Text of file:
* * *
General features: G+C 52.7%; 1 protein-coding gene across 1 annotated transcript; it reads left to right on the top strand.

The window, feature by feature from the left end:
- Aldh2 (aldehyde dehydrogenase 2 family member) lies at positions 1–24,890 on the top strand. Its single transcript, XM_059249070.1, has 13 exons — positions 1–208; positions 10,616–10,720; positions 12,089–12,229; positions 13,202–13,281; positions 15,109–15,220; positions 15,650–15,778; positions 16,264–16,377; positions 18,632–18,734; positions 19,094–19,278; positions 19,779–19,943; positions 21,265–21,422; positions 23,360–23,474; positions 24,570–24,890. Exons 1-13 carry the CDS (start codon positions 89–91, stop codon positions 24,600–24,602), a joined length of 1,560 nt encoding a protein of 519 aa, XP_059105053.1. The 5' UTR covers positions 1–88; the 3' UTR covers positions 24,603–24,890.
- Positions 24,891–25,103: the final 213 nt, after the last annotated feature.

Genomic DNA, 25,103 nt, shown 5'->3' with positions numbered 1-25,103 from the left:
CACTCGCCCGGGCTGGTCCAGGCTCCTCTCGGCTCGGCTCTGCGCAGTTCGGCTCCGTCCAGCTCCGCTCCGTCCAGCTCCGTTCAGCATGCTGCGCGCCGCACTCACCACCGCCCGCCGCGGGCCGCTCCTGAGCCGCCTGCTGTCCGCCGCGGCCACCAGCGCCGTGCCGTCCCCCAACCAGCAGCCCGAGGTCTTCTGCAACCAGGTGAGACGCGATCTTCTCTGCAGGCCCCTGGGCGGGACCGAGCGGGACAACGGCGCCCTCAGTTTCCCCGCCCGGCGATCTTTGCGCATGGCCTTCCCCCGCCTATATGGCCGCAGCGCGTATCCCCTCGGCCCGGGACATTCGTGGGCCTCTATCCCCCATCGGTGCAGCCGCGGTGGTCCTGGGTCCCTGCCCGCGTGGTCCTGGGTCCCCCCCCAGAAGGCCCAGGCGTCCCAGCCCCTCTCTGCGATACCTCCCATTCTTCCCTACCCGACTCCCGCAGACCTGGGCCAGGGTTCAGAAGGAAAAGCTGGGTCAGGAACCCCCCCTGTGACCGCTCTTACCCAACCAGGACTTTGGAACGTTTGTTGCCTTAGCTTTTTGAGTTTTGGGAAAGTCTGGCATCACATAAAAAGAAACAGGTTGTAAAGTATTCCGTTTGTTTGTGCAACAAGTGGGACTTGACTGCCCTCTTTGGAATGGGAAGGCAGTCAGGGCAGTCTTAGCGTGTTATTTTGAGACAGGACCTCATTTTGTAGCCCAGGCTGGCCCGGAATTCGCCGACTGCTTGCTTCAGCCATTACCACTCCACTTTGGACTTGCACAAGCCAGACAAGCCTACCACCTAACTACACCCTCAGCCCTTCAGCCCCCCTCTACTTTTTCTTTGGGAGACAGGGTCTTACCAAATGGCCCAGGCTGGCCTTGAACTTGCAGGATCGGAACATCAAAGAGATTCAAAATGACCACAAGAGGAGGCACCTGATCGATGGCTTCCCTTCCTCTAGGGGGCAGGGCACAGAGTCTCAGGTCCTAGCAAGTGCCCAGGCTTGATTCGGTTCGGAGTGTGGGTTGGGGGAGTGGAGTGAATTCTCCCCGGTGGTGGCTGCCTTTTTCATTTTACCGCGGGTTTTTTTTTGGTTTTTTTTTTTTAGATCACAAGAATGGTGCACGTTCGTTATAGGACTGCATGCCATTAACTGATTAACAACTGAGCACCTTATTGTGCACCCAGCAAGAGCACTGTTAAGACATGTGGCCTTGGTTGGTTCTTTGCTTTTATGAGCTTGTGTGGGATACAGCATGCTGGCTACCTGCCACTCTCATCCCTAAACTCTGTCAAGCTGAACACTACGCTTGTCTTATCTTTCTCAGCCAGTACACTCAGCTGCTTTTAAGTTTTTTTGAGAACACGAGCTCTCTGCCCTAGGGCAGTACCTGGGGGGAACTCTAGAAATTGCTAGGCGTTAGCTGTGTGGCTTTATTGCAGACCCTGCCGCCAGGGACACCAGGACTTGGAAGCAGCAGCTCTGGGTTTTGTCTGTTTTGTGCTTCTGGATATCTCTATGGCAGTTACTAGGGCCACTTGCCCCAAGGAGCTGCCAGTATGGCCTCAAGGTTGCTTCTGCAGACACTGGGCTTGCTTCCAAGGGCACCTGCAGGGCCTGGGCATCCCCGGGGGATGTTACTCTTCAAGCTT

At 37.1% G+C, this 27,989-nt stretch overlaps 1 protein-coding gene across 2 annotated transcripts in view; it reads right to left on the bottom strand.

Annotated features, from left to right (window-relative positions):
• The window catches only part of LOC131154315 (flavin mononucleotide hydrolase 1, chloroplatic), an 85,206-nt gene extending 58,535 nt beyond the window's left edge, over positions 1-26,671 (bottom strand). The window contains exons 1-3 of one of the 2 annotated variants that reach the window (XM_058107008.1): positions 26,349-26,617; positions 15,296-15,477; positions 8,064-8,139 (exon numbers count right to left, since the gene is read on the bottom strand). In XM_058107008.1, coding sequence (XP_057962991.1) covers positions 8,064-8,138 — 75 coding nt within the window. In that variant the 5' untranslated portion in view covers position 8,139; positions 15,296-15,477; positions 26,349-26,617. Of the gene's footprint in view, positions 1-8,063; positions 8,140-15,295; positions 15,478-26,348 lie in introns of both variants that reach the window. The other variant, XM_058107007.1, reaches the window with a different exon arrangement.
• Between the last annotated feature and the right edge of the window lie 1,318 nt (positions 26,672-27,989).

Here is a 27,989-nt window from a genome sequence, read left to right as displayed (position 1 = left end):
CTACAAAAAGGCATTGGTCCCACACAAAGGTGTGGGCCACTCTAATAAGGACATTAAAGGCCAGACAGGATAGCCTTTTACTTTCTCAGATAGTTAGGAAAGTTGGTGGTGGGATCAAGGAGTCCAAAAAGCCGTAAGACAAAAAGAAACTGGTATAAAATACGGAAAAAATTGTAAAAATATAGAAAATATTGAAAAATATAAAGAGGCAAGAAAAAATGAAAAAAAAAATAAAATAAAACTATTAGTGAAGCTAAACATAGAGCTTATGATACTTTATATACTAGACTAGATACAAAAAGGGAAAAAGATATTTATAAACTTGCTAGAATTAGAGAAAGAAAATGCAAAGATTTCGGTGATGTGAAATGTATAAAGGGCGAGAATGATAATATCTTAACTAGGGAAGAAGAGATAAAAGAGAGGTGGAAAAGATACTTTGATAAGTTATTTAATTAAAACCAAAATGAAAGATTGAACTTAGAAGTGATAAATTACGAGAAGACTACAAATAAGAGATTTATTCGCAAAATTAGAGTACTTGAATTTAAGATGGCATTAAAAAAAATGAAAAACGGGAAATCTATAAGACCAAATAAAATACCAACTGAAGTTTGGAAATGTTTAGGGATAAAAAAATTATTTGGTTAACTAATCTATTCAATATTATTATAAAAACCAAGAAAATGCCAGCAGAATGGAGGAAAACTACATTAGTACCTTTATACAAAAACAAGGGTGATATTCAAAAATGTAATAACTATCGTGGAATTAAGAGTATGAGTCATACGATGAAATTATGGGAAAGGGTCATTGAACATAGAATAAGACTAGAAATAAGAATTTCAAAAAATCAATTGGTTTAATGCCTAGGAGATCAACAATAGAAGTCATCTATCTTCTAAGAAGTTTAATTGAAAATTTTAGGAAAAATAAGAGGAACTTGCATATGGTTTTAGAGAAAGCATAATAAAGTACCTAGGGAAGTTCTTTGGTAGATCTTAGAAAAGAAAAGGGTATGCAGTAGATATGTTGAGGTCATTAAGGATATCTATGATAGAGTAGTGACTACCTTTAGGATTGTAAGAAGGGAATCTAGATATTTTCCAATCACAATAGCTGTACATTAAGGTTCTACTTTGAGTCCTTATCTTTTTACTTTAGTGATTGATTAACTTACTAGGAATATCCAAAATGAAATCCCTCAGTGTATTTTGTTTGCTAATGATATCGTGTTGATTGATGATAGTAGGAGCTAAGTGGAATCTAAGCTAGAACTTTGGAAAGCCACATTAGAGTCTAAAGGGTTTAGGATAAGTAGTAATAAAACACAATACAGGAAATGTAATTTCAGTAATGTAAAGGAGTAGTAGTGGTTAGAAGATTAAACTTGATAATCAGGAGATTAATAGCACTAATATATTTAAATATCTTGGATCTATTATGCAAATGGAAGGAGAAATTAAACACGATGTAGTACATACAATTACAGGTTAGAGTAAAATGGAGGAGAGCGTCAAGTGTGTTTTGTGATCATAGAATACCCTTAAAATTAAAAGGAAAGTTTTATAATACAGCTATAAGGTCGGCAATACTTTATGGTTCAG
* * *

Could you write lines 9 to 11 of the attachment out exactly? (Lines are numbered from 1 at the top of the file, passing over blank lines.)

• The window catches only part of LOC131154315 (flavin mononucleotide hydrolase 1, chloroplatic), an 85,206-nt gene extending 58,535 nt beyond the window's left edge, over positions 1-26,671 (bottom strand). The window contains exons 1-3 of one of the 2 annotated variants that reach the window (XM_058107008.1): positions 26,349-26,617; positions 15,296-15,477; positions 8,064-8,139 (exon numbers count right to left, since the gene is read on the bottom strand). In XM_058107008.1, coding sequence (XP_057962991.1) covers positions 8,064-8,138 — 75 coding nt within the window. In that variant the 5' untranslated portion in view covers position 8,139; positions 15,296-15,477; positions 26,349-26,617. Of the gene's footprint in view, positions 1-8,063; positions 8,140-15,295; positions 15,478-26,348 lie in introns of both variants that reach the window. The other variant, XM_058107007.1, reaches the window with a different exon arrangement.
• Between the last annotated feature and the right edge of the window lie 1,318 nt (positions 26,672-27,989).

Here is a 27,989-nt window from a genome sequence, read left to right as displayed (position 1 = left end):